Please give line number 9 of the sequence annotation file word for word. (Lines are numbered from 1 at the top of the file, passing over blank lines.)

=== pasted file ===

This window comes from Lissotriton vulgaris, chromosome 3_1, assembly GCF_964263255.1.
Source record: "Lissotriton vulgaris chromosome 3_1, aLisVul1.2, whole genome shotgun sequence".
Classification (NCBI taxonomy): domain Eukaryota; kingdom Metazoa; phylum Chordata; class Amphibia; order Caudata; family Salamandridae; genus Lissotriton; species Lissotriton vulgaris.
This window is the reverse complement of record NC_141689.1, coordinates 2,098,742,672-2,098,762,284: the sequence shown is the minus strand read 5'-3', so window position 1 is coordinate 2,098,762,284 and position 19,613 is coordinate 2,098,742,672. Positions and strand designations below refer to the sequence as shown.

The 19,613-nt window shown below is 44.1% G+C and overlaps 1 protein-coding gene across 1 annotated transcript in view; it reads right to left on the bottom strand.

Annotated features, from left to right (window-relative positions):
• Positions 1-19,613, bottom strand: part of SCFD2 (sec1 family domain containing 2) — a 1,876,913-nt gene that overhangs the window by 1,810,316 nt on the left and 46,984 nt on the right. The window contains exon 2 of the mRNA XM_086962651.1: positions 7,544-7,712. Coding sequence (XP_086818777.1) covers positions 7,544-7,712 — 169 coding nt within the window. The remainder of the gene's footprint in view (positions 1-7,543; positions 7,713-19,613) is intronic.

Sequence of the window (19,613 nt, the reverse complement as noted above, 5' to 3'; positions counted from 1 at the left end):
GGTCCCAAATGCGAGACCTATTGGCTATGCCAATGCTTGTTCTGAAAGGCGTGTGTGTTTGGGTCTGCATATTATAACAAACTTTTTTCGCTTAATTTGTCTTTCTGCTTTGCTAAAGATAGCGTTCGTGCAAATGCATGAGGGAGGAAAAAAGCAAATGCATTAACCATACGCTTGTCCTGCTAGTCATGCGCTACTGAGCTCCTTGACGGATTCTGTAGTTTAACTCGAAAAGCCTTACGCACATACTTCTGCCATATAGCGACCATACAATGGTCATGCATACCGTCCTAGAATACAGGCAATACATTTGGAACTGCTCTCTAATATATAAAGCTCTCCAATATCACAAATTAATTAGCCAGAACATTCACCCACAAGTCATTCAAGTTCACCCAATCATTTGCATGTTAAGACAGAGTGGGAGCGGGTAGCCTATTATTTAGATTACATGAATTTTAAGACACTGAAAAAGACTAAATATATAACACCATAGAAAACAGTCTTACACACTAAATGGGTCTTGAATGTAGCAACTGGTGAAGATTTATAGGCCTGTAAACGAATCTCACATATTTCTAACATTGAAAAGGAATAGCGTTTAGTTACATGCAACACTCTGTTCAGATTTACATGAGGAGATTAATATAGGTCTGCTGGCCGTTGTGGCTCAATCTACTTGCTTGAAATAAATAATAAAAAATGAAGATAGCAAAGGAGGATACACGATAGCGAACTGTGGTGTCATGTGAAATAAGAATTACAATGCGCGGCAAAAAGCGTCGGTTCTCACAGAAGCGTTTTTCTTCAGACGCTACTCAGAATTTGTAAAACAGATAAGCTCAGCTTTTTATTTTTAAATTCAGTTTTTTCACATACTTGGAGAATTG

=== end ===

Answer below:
GGTCCCAAATGCGAGACCTATTGGCTATGCCAATGCTTGTTCTGAAAGGCGTGTGTGTTTGGGTCTGCATATTATAACAAACTTTTTTCGCTTAATTTGTCTTTCTGCTTTGCTAAAGATAGCGTTCGTGCAAATGCATGAGGGAGGAAAAAAGCAAATGCATTAACCATACGCTTGTCCTGCTAGTCATGCGCTACTGAGCTCCTTGACGGATTCTGTAGTTTAACTCGAAAAGCCTTACGCACATACTTCTGCCATATAGCGACCATACAATGGTCATGCATACCGTCCTAGAATACAGGCAATACATTTGGAACTGCTCTCTAATATATAAAGCTCTCCAATATCACAAATTAATTAGCCAGAACATTCACCCACAAGTCATTCAAGTTCACCCAATCATTTGCATGTTAAGACAGAGTGGGAGCGGGTAGCCTATTATTTAGATTACATGAATTTTAAGACACTGAAAAAGACTAAATATATAACACCATAGAAAACAGTCTTACACACTAAATGGGTCTTGAATGTAGCAACTGGTGAAGATTTATAGGCCTGTAAACGAATCTCACATATTTCTAACATTGAAAAGGAATAGCGTTTAGTTACATGCAACACTCTGTTCAGATTTACATGAGGAGATTAATATAGGTCTGCTGGCCGTTGTGGCTCAATCTACTTGCTTGAAATAAATAATAAAAAATGAAGATAGCAAAGGAGGATACACGATAGCGAACTGTGGTGTCATGTGAAATAAGAATTACAATGCGCGGCAAAAAGCGTCGGTTCTCACAGAAGCGTTTTTCTTCAGACGCTACTCAGAATTTGTAAAACAGATAAGCTCAGCTTTTTATTTTTAAATTCAGTTTTTTCACATACTTGGAGAATTG